The UK government is currently consulting on whether the system for organ donation in England should be changed to an opt-out system. The government is seeking responses to their consultation from people of all backgrounds and faiths. You can respond to the consultation here for which the deadline is March 6th. Our resource ‘Sharing the gift of life?’ grapples with some of the issues surrounding organ donation and presumed consent. We would encourage you to use the resource in your reflections on this issue.
The law on organ donation is complicated and differs across the UK. Wales operates an opt-out system for organ donation, and the Scottish government has indicated that they plan to follow suit. This means that adults are deemed to have consented to organ donation unless they have opted out. This is distinct to the system in other parts of the UK where the individual has to consent to having their organs donated before death, or if their wishes have not been made explicit close relations are able to make a decision on whether or not those organs are donated.
Currently there is a shortfall in organs available for transplant. On average three people in need of an organ transplant die each day in the UK. Although 80% of people when surveyed say that they would be willing to donate their organs after death, only 36% of people have recorded this decision. It is believed that an opt-out system would lead to the number of donors on the register more closely reflecting the number of people willing to donate.
However, there are a number of concerns about an opt-out system. It is expected that, as people tend to not communicate their views on donation, there will be people who will not register their objection to donation. For some the idea that a person’s organs would be taken without their consent is unconscionable. People have strong and understandable beliefs that a person should have the right to determine what happens to their body after death. Furthermore, in certain cultures respect for the body after death makes organ donation a taboo the occurrence of which would cause significant harm to the family. Finally, a number of groups continue to hold the fear that organ harvesting might actually be exploitative and happen when a person is not really on their death bed. The question of trust in medical professionals and their judgment has to continue to be addressed.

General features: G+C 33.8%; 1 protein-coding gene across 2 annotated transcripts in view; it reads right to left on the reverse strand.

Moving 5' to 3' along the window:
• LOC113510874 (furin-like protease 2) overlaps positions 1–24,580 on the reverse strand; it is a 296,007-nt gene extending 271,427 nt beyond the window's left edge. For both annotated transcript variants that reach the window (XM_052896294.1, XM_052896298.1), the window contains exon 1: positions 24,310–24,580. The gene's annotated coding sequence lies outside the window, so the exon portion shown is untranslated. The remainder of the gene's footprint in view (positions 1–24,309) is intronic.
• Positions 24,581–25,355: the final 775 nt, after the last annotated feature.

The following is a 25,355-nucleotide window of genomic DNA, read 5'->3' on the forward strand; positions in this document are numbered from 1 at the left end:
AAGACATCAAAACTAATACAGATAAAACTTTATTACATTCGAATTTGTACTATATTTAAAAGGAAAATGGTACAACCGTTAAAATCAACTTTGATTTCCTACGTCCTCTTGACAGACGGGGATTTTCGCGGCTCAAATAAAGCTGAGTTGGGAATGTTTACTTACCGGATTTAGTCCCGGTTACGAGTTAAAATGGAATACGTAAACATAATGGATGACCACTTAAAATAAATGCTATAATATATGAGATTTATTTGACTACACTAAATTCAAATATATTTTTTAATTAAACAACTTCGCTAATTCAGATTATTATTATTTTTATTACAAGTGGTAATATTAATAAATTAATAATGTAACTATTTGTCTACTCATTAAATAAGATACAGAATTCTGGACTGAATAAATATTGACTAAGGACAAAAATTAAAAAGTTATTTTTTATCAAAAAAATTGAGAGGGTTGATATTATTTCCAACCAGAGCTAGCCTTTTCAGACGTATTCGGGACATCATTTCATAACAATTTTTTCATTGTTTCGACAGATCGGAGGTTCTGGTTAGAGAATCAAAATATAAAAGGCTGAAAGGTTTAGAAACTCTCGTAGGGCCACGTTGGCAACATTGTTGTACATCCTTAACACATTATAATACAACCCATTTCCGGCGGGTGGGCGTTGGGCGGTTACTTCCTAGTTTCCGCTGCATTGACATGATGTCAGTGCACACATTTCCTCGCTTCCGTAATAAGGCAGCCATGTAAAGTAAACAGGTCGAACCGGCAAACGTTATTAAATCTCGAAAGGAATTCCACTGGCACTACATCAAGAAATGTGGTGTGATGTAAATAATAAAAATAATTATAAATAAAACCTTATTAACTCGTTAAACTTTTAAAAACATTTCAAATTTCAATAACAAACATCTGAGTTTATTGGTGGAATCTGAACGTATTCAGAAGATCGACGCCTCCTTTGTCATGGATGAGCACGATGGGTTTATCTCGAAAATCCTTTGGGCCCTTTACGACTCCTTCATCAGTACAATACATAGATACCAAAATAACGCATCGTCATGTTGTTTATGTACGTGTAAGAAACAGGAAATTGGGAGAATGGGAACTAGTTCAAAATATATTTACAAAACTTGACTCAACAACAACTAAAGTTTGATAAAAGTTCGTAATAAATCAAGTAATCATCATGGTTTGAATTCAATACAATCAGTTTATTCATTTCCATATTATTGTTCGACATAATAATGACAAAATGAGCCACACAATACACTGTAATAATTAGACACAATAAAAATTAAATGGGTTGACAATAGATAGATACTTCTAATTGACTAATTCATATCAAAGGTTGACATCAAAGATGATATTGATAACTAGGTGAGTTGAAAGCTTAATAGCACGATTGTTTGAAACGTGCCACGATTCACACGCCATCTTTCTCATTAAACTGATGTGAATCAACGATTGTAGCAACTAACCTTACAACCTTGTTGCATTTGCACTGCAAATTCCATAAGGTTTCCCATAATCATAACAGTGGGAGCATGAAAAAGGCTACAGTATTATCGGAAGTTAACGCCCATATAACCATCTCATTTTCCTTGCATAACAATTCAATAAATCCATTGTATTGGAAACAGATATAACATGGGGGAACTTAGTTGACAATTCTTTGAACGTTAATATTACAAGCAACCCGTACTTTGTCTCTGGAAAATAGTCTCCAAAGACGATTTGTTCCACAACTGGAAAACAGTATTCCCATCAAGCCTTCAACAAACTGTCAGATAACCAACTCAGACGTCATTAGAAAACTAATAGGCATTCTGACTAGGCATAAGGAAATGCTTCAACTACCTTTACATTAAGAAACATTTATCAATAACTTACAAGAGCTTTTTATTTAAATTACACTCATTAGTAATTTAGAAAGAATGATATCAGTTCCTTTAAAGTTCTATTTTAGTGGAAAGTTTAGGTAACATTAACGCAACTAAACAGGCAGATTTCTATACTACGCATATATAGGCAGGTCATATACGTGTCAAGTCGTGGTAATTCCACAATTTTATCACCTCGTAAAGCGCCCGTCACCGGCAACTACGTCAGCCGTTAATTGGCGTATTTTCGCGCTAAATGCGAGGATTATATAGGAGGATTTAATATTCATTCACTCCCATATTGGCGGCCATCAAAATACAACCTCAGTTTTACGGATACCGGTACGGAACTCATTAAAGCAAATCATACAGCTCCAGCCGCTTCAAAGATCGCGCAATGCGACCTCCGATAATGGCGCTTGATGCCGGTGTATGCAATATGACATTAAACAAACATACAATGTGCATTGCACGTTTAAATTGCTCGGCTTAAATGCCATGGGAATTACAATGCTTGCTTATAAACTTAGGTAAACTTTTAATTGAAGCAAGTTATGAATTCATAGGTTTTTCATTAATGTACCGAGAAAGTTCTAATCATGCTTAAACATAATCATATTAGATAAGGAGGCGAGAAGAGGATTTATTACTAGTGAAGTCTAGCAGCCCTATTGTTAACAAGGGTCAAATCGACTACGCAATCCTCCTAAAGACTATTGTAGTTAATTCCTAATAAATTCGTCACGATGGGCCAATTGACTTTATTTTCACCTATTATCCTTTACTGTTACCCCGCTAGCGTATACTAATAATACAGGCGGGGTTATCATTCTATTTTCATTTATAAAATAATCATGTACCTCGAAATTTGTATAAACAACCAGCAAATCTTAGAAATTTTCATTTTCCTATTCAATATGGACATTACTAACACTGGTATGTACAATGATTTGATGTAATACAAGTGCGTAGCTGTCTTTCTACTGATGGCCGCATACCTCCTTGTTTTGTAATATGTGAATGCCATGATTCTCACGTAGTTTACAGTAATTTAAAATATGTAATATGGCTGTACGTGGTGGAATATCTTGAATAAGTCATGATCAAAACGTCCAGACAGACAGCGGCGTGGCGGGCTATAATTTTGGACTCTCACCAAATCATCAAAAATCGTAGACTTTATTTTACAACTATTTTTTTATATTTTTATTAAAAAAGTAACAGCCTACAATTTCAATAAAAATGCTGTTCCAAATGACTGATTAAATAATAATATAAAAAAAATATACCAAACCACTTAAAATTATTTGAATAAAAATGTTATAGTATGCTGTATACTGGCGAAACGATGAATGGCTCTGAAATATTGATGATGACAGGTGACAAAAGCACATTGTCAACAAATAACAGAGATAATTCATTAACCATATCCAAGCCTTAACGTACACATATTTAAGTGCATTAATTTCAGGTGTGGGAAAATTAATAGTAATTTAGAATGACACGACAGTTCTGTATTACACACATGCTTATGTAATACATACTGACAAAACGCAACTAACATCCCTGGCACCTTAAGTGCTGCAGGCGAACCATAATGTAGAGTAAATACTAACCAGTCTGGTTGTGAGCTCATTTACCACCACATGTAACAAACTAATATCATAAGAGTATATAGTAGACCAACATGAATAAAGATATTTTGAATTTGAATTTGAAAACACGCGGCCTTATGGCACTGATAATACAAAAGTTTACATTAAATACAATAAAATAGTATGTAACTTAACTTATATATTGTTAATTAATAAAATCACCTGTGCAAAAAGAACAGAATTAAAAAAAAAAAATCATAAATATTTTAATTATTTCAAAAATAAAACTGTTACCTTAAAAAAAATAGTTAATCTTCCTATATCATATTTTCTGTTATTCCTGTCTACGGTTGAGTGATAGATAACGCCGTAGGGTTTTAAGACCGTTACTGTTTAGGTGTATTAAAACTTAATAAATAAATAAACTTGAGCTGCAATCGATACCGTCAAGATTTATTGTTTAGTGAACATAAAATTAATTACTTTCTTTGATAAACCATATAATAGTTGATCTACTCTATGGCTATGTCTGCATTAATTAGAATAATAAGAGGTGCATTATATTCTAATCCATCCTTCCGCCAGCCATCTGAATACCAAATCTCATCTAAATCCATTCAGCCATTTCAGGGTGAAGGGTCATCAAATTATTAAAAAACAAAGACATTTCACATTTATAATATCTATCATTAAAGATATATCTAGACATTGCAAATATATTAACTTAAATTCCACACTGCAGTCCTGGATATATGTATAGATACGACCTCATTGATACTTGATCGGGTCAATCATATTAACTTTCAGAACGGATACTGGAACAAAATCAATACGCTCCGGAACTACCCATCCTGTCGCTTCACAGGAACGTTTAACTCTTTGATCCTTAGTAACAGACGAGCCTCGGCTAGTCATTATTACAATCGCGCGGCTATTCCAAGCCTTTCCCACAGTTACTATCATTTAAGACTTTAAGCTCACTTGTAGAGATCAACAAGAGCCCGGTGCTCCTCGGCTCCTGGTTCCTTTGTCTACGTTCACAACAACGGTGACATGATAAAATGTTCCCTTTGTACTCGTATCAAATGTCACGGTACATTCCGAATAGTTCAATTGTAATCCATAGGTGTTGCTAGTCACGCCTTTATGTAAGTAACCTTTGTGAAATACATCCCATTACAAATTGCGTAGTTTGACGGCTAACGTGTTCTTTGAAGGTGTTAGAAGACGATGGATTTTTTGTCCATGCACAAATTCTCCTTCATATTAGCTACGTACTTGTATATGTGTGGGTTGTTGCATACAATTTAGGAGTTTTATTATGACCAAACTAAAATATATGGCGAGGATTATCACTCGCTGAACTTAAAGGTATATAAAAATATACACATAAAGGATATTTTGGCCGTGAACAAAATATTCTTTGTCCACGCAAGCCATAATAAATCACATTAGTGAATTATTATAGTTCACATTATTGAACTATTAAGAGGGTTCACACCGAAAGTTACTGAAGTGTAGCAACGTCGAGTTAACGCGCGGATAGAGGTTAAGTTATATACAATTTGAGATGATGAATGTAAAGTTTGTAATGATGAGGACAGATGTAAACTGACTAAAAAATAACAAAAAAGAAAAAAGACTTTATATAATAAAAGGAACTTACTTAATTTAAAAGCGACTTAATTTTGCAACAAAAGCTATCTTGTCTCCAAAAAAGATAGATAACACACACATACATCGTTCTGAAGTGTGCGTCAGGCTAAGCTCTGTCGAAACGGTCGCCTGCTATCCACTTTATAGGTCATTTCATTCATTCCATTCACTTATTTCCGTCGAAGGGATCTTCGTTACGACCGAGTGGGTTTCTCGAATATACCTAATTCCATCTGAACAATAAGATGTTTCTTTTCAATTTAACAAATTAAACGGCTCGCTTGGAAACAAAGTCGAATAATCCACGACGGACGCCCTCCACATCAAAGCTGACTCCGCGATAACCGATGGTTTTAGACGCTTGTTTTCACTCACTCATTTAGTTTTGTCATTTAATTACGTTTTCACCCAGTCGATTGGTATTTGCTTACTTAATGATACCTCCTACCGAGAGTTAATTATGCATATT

Christians have a range of views. There is strong support for organ donation, but there was concern amongst some when the opt-out system was proposed in Wales, with some Churches and Christian groups expressing concern about deemed consent. Archbishop Barry Morgan said at the time, “Giving organs is the most generous act of self-giving imaginable, but it has to be a choice that is freely embraced, not something the state assumes. Put more crudely, it can turn volunteers into conscripts.” The Churches’ view of life, and the body, as a free gift from a boundlessly generous God was at odds with a presumption of consent. Churches have recognised the value of such a gift, which can lead to grace and meaning from tragic events. Since the system was introduced in Wales, the Churches have actively promoted people signing up to the organ donation register.
The Church of Scotland, the Baptist Union, the United Reformed Church and the Methodist Church are all supporters of the fleshandblood campaign. This campaign was founded in 2012 in partnership with NHS Blood and Transplant the UK’s special health authority responsible for saving and improving lives through its national blood and organ donation programmes. The campaign encourages Christians to see blood and organ donation as a part of their giving. It suggests a range of things we can do, including holding blood donation days in our Churches, and thinking seriously about signing up to donor registers ourselves.
For our Churches the gift of an organ, or indeed the simple gift of blood is an important voluntary act on the part of the individual. Have you added your name to the organ donation register? In addition we would encourage you to respond to the consultation on organ donation which ends on the 6th March.